Publication Date

Spring 5-29-2024

Item Type


Executive Summary

Improving Health Literacy on Appropriate Use of Medical Services

As part of a nursing leadership project, a team of nursing students at Seattle Pacific University (SPU) collaborated with a Washington State affordable independent living facility for seniors; they focused on providing information on the appropriate use of emergency care, urgent care, and primary care services for various health concerns. This project began with a team member recognizing a pattern within the older adult population entering the Emergency Department (ED). This observation showed that a noticeable portion of the older adult population could benefit from clarification about when to seek out emergency services appropriately. This project aims to provide information to the facility's residents on the use of various levels of medical services while adhering to their health literacy level.


Emergencies such as natural disasters, falls, and medical crises are more likely to affect the elderly (Priastana et al., 2023). Older adults are also more likely to have many physical and cognitive ailments, such as vision loss, decreased strength, and Alzheimer's disease, which create further difficulties in recognizing and handling emergencies (Priastana et al., 2023). Additionally, older adults can be confused about when to visit the emergency department, when to seek help at urgent care, or when to contact their primary care providers with their concerns. Some of this confusion can be attributed to health literacy deficits. Furthermore, uncertainty when making health decisions contributes to unnecessary trips to the ED as well as hesitation in escalating concerns to the ED during a genuine emergency (Staudenmayer et al., 2013).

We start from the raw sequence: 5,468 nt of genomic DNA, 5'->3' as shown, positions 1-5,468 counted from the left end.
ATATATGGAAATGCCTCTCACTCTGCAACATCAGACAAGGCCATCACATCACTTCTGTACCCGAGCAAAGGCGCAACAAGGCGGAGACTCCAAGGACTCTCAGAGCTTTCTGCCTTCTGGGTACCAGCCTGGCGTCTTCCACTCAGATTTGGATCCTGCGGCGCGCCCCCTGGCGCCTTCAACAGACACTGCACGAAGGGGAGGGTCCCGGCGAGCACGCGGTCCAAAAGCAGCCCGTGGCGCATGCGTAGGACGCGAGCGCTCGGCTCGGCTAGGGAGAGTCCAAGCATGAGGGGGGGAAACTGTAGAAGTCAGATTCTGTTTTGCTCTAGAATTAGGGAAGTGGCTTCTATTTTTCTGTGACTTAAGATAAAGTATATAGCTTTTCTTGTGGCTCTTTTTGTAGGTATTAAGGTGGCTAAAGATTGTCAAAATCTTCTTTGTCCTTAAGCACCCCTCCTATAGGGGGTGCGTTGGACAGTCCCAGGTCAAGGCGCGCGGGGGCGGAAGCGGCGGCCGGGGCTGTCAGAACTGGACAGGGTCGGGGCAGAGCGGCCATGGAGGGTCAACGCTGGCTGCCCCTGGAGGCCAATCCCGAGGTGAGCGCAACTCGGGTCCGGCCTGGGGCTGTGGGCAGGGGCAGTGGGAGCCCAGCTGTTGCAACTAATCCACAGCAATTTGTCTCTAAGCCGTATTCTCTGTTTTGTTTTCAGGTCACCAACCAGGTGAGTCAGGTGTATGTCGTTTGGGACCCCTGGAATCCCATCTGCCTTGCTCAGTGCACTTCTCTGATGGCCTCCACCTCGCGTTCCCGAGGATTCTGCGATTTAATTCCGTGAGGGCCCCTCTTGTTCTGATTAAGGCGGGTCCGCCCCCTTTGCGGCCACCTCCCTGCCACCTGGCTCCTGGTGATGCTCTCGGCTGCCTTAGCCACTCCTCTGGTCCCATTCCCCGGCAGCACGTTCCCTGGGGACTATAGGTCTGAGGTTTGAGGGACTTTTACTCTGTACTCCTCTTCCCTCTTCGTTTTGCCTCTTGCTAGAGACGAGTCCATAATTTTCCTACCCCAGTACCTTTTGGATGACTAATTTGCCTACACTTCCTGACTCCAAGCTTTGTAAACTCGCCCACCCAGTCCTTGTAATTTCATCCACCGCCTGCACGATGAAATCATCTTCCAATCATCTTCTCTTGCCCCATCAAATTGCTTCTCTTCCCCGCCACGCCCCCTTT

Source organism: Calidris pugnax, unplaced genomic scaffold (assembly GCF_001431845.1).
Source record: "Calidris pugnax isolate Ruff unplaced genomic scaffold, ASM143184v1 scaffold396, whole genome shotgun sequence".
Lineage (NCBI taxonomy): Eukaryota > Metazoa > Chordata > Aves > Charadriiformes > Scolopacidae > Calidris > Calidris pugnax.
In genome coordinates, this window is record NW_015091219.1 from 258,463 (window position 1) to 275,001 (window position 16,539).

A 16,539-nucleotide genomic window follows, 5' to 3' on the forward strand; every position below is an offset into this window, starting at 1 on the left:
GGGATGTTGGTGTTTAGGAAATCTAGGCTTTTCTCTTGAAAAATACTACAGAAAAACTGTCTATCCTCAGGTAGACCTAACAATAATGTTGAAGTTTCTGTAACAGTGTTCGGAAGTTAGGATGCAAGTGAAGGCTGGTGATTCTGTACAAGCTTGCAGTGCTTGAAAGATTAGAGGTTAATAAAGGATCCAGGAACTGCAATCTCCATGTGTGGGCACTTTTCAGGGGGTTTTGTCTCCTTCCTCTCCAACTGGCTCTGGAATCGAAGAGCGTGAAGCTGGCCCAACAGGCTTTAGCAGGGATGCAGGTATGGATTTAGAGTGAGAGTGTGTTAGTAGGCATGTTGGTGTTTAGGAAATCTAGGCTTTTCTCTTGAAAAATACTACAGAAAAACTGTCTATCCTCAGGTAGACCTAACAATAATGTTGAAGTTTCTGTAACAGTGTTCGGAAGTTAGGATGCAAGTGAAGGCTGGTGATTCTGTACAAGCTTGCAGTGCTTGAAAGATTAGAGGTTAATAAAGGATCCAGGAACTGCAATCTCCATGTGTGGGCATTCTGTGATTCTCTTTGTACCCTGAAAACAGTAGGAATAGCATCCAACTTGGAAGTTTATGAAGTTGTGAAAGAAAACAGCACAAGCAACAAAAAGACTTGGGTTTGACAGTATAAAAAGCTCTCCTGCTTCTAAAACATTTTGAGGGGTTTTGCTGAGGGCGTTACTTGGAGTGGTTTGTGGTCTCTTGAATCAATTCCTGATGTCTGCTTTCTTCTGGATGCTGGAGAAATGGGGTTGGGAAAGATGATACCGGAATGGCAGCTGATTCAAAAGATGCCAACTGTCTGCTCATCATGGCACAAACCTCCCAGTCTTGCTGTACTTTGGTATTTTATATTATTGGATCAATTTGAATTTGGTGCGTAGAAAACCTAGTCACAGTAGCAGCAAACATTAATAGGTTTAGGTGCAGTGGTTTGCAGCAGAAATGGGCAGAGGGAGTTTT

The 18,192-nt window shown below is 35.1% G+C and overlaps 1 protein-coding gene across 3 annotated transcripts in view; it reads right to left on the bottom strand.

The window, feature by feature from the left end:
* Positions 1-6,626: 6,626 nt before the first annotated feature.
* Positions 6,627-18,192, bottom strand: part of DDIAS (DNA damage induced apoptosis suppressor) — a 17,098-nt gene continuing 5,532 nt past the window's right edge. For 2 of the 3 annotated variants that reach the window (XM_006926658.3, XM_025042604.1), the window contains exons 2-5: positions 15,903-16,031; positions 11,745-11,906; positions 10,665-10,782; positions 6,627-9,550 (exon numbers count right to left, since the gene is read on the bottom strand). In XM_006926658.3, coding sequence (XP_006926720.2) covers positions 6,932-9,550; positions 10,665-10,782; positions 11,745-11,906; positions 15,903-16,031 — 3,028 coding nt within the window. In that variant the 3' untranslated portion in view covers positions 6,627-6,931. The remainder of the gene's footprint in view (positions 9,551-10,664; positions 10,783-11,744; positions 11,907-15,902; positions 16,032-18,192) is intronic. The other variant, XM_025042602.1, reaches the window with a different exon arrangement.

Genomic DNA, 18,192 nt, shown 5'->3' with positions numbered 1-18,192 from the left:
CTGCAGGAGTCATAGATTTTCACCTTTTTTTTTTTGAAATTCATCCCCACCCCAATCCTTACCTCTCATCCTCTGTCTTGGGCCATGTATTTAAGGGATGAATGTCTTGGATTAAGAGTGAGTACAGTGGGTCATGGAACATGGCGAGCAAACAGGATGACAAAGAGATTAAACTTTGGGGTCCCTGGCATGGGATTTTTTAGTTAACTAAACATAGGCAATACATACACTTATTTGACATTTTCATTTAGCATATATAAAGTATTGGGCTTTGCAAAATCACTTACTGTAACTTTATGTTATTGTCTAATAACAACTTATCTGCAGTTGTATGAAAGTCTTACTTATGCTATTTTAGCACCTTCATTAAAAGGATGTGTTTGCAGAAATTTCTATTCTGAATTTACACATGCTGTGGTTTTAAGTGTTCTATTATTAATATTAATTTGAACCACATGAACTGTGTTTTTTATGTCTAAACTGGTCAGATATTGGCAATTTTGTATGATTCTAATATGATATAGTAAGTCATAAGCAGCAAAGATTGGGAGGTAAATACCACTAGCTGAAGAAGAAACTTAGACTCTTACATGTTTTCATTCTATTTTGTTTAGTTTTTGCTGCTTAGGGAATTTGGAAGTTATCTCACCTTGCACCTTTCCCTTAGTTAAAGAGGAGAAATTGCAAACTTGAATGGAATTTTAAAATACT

Based on these concerns, the SPU nursing students created a template for informational flashcards to provide to the residents of this independent living facility. The provided information contains common reasons and symptoms that warrant using the ED, when to seek urgent care services, and when to reach out to the primary care provider. Also provided within these cards are contact numbers for local EDs and urgent cares and nurse triage hotlines for individual insurance plans.